The Potato War:
I approved Soldier Kings for production back at the turn of the century as a fun little multi-player game based on the Seven Years’ War. It comes with a campaign game scenario for two to eight players and seven smaller scenarios (one for each year of the war) for two players.
Soldier Kings: The Potato War expands that to three more wars, or maybe two and a half. The 1778 War of the Bavarian Succession, also known as the Potato War, pitted Austria against Prussia in a test of strength that went little beyond the testing stage. It had little chance of spreading to the rest of Europe: Russia and the Ottoman Empire had just concluded their own war and lacked the resources or will to fight again. France had made the decision to go “all in” on supporting the American rebels against the British crown, and declined to support her Austrian ally. Britain shrugged off the Prussians even more rudely.
We also cover that conflict, known in France (and our scenario book) as the American War. This is combined with the Potato War into a world-wide conflict much like that of the Seven Years’ War: parallel wars being waged with the possibility of crossover. In the actual events this did not happen, as the French concentrated on their American commitment rather than trying to fight both on the continent and overseas (and, not coincidentally, seeing success when they focused their resources on just one conflict).
The American Revolution by itself doesn’t really fit into the Soldier Kings framework: the 13 colonies are represented by just three areas at this scale. Soldier Kings is a game of world-wide conflict, and the world map has a world scale. The game system would work very well in a dedicated American Revolution game, but this one’s not it – instead, we put the conflict into its world-wide context amid the Potato War in Europe and the First Anglo-Maratha War in India. So the American War scenarios are pretty much the Potato War writ large: everyone can play, and the war can spread around the globe.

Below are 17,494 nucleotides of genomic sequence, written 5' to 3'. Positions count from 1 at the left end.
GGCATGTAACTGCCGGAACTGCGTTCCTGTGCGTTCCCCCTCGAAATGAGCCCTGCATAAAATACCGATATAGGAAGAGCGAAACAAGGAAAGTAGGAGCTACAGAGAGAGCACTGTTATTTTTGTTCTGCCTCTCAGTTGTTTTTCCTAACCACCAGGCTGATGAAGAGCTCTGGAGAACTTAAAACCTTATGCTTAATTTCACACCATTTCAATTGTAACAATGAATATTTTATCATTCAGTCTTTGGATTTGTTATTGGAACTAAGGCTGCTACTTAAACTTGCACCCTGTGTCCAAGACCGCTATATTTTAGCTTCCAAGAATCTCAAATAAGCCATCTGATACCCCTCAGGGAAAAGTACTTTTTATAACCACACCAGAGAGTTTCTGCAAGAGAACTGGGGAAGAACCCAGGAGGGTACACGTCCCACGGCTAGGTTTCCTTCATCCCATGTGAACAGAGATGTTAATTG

It’s a slightly larger world; the scenario uses the extension map actually created for the Russo-Ottoman War scenarios, but its use makes both the American/Potato War and Seven Years’ War scenarios more fun – both Turkey and Russia lose a good bit of the corner-fortress effect and now have to worry about a long, open flank. That changes play of both countries considerably; we highly recommend using the extension in play of the Seven Years’ War scenarios from the parent game, too.
The Potato War is just for two players (Austria and Prussia) and takes place just on the Europe map (plus the extension, because, why not?) while the American War is for two to seven, though it’s best at four (Britain, France, Austria and Prussia). The Netherlands (which we called “Holland” in Soldier Kings in a fit of stupidity) is no longer a Great Power in either scenario set.
Play in Soldier Kings is driven by cards; every player has a hand of them and can slap down a card at any moment to add to the chaos. The new scenarios use the cards from the game, with some of them dropped from the deck and a few with altered effects to reflect the new reality of these different conflicts. I didn’t want to force players to keep track of too many changes, so some I just didn’t use rather than make up a lengthy chart of what the cards really mean in the new scenarios.